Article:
6.30pm – We go to the office to buy our tickets to enter the Machu Picchu tomorrow morning! The basic entrance ticket cost 45US$. You need to add 15US$ if you want to hike the “Huayna Picchu” or “The Mountain”.
*As you can see we blew our daily budget that day! But it was definitely worth it. The baby didn’t have to get a ticket though. Advice number 2 : The site is limited to 2500 visitors a day, so better book in advance! We visited during the low-season, so crowd wasn’t a problem and there were still tickets to hike “Huayna Picchu” and “the Mountain” available the night before.
6.45pm – I’m prospecting the city to find the cheapest double room in this very touristic village. I manage to get one at less than 10$ and we rapidly go out to have a bite after checking in. This village doesn’t feel like Peru at all, it’s full of tourists, which means that we can find many foreign restaurants, fancy hotels and even locals who speak some English! We’re very hungry and exhausted, but deep inside we are very excited because we made it, and we’re now so close to the Machu Picchu.
8pm – I open my computer, test the Wi-Fi and start my working day. For already 8 months I’ve been teaching French online, and tonight two of my students have scheduled a lesson, one hour each. ‘Why did I open my availability?’ I’m wondering. I feel very tired and I feel like I am the only tourist who come to Machu Picchu with work. Luckily for once the Wi-Fi is decent, I hope it won’t cut out this time. In fact I was supposed to have 3 lessons, one of my students had booked a lesson at 5pm, but I wasn’t able to make it because of all the setbacks we encountered. I hate letting my students down, but, deservedly, I haven’t heard from him since then.
10pm – I’m done with teaching. It was better than expected and the internet connection was flawless. A quick warm shower, we prepare our day bags for tomorrow and we go to sleep at around 11pm.
Friday 15th December 2017 :
4.45am – We set an alarm to wake up very early! We want to be the first ones inside the Machu Picchu and it’s opening at 6am.
4.46am – Happy Birthday Darian! One year already! 🙂
4.55am – We leave our bags at our accommodation and take just the minimum to get up there. We still have a steep walk in front of us. Aguascalientes is located down the valley, while the Machu Picchu is up on top of a hill.
5.15am – We arrive to a checkpoint where they check our tickets. It’s still dark but we are surprised, many people are already queuing! After that we cross the bridge and the fun is in front of us, a 400-meter height difference and around 1.500 steps to reach the entrance gate! Many backpackers are also walking up, and I get a lot of looks and people encouraging me since I’m carrying the baby.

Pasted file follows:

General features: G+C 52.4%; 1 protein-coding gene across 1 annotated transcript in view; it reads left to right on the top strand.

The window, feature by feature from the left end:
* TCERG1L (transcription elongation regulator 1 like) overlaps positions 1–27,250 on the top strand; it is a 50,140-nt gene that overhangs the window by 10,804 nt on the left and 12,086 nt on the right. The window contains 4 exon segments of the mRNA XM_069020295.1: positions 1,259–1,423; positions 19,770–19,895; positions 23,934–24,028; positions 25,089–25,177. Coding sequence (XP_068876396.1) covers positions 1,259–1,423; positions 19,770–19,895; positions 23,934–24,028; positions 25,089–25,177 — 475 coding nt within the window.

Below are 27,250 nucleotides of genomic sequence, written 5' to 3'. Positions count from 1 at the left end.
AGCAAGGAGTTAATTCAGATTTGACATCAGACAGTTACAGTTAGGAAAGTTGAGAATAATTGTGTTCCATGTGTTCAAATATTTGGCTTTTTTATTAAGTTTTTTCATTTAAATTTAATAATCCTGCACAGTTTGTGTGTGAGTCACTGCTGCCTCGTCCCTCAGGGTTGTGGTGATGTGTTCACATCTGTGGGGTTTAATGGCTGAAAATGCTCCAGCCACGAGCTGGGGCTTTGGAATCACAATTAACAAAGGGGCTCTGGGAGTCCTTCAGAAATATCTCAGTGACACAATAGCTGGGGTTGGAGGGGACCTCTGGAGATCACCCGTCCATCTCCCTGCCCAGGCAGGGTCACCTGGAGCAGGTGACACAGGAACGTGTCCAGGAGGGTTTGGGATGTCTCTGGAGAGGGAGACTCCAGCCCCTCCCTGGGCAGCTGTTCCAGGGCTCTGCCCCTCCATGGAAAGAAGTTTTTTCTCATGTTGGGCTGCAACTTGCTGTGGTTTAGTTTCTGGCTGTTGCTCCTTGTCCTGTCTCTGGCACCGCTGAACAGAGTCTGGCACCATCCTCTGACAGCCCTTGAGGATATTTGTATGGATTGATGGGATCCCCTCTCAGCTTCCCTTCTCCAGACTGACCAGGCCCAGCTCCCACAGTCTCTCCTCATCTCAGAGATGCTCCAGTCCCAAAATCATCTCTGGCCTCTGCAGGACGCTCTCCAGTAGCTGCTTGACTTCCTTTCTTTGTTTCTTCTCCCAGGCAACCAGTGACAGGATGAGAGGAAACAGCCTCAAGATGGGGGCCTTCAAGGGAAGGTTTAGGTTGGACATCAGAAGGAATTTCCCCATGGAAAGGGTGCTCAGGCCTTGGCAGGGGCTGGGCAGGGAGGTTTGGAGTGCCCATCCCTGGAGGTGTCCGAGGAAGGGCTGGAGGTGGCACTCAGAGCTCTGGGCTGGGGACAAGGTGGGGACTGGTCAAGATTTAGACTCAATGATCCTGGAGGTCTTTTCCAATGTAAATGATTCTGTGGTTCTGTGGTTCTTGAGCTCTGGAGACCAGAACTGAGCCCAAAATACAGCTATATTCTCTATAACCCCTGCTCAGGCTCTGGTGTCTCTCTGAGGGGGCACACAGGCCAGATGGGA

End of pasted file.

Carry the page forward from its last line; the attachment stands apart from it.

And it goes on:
6.20am – We’re up there! We’re definitely not the first ones, many people are queuing to enter the site, most of them came by bus. The bus costs 24US$ round-way for a few kilometers and a 20-minute-ride up.
6.30am – While I’m making the queue, HiuYing is buying a bottle of water. It’s worth nothing, because since we met a couple of years ago it was the first time we’ve ever bought water while travelling. It was and still is part of our policy to never buy any water when travelling.
6.35am – We are inside ! Finally ! 🙂 Unfortunately it’s very misty there and we cannot see much. We hoped to see the sunrise. Guards tell us that around 10-11am the mist should be gone. We spend the morning exploring the site, especially areas located farther away. The site is actually much bigger than we expected! We brought a lot of food and we eventually found a water source inside the site. Darian is happy, so are we. Around 11am the site is uncovered by the mist, and I’m blown away by the beauty. What an incredible setting on top of the mountain I thought. Of course we take a lot of pictures. A great day!
As always, being with a baby is a great starter for conversations. One British guy stops us and tells us how lucky our son is. “I’ve waited 60 years to come here, and your baby has already the chance to be here!” This is the sentence I’ll remember the most from all the conversations we had that day.
3.15pm – At last, we are ready to leave the site and start to go out, I’m running down the stairs alone to get back to the village and grab our bags, while HiuYing & Darian will wait for me at the bridge where the first checkpoint was since it’s our way back to Hidroelectrica.
4.05pm – I meet HiuYing at the bridge and we start to walk back to Hidroelectrica and the train station. There’s less than 10 kilometers left from this point.
6.30pm – Much slower than the first day and with a few breaks we eventually arrive to the station, while the dark is once again taking over. Only one shared taxi is here but the driver doesn’t want to take us for the normal price and tries to charge us double. It doesn’t bode well with us.
6.50pm – After faking the fact that we were going to camp here, the guy brings us to Santa Teresa at the normal price. Along with another backpacker who just arrived.
8pm – We arrive to the village’s camping site, we pay a very small fee and set our tent. We rented that tent in Cusco because I was planning to hike Choquequirao, another Inca site, right after the Machu Picchu.
8.30pm – We go to eat some street food, and as always with a baby we attract a lot of attention. We meet some locals and I end up being invited for a few glasses of beer. Some of them are shared taxi drivers. Great! I need to ask them about my plan of going to Choquequirao tomorrow. They tell me that transportation to the starting point might be difficult to find.
10pm – We are exhausted, my feet are bleeding because of the shoes I rented from a store in Cusco and our legs are aching. I’m dropping the idea of hiking tomorrow and instead we’re celebrating Darian’s first birthday in a tent.The first time ever for Darian. But for sure not the last…